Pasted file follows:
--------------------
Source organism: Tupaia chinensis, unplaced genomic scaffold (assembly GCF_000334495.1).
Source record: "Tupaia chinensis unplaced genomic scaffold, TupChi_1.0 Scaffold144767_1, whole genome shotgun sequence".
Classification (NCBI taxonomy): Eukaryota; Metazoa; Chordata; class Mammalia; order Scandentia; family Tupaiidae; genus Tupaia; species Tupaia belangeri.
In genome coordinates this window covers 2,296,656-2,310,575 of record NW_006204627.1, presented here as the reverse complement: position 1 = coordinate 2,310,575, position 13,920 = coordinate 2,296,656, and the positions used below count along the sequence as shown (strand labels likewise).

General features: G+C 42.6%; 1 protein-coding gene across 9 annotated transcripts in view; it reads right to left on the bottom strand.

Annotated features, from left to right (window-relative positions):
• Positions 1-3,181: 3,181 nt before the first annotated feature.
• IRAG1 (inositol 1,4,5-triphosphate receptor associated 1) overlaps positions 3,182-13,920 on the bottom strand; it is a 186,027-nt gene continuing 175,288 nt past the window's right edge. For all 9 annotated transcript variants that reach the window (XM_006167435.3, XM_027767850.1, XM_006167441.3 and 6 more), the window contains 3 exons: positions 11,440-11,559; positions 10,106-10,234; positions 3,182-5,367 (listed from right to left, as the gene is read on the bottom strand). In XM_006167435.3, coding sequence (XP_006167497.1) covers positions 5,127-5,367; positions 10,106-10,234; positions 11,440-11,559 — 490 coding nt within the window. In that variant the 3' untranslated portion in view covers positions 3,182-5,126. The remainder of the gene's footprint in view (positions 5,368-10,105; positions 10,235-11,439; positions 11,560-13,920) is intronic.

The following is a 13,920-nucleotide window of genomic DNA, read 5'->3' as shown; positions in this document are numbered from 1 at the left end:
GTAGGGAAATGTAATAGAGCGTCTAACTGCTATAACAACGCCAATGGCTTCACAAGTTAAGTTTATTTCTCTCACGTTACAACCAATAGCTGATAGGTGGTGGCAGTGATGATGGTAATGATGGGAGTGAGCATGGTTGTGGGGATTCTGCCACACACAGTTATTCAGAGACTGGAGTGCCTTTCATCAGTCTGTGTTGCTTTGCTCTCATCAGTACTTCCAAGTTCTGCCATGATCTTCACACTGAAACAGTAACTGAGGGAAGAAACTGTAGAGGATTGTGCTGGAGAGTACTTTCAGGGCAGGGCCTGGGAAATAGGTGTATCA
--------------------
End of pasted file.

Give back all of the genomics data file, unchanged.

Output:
Source organism: Tupaia chinensis, unplaced genomic scaffold (assembly GCF_000334495.1).
Source record: "Tupaia chinensis unplaced genomic scaffold, TupChi_1.0 Scaffold144767_1, whole genome shotgun sequence".
Classification (NCBI taxonomy): Eukaryota; Metazoa; Chordata; class Mammalia; order Scandentia; family Tupaiidae; genus Tupaia; species Tupaia belangeri.
In genome coordinates this window covers 2,296,656-2,310,575 of record NW_006204627.1, presented here as the reverse complement: position 1 = coordinate 2,310,575, position 13,920 = coordinate 2,296,656, and the positions used below count along the sequence as shown (strand labels likewise).

General features: G+C 42.6%; 1 protein-coding gene across 9 annotated transcripts in view; it reads right to left on the bottom strand.

Annotated features, from left to right (window-relative positions):
• Positions 1-3,181: 3,181 nt before the first annotated feature.
• IRAG1 (inositol 1,4,5-triphosphate receptor associated 1) overlaps positions 3,182-13,920 on the bottom strand; it is a 186,027-nt gene continuing 175,288 nt past the window's right edge. For all 9 annotated transcript variants that reach the window (XM_006167435.3, XM_027767850.1, XM_006167441.3 and 6 more), the window contains 3 exons: positions 11,440-11,559; positions 10,106-10,234; positions 3,182-5,367 (listed from right to left, as the gene is read on the bottom strand). In XM_006167435.3, coding sequence (XP_006167497.1) covers positions 5,127-5,367; positions 10,106-10,234; positions 11,440-11,559 — 490 coding nt within the window. In that variant the 3' untranslated portion in view covers positions 3,182-5,126. The remainder of the gene's footprint in view (positions 5,368-10,105; positions 10,235-11,439; positions 11,560-13,920) is intronic.

The following is a 13,920-nucleotide window of genomic DNA, read 5'->3' as shown; positions in this document are numbered from 1 at the left end:
GTAGGGAAATGTAATAGAGCGTCTAACTGCTATAACAACGCCAATGGCTTCACAAGTTAAGTTTATTTCTCTCACGTTACAACCAATAGCTGATAGGTGGTGGCAGTGATGATGGTAATGATGGGAGTGAGCATGGTTGTGGGGATTCTGCCACACACAGTTATTCAGAGACTGGAGTGCCTTTCATCAGTCTGTGTTGCTTTGCTCTCATCAGTACTTCCAAGTTCTGCCATGATCTTCACACTGAAACAGTAACTGAGGGAAGAAACTGTAGAGGATTGTGCTGGAGAGTACTTTCAGGGCAGGGCCTGGGAAATAGGTGTATCA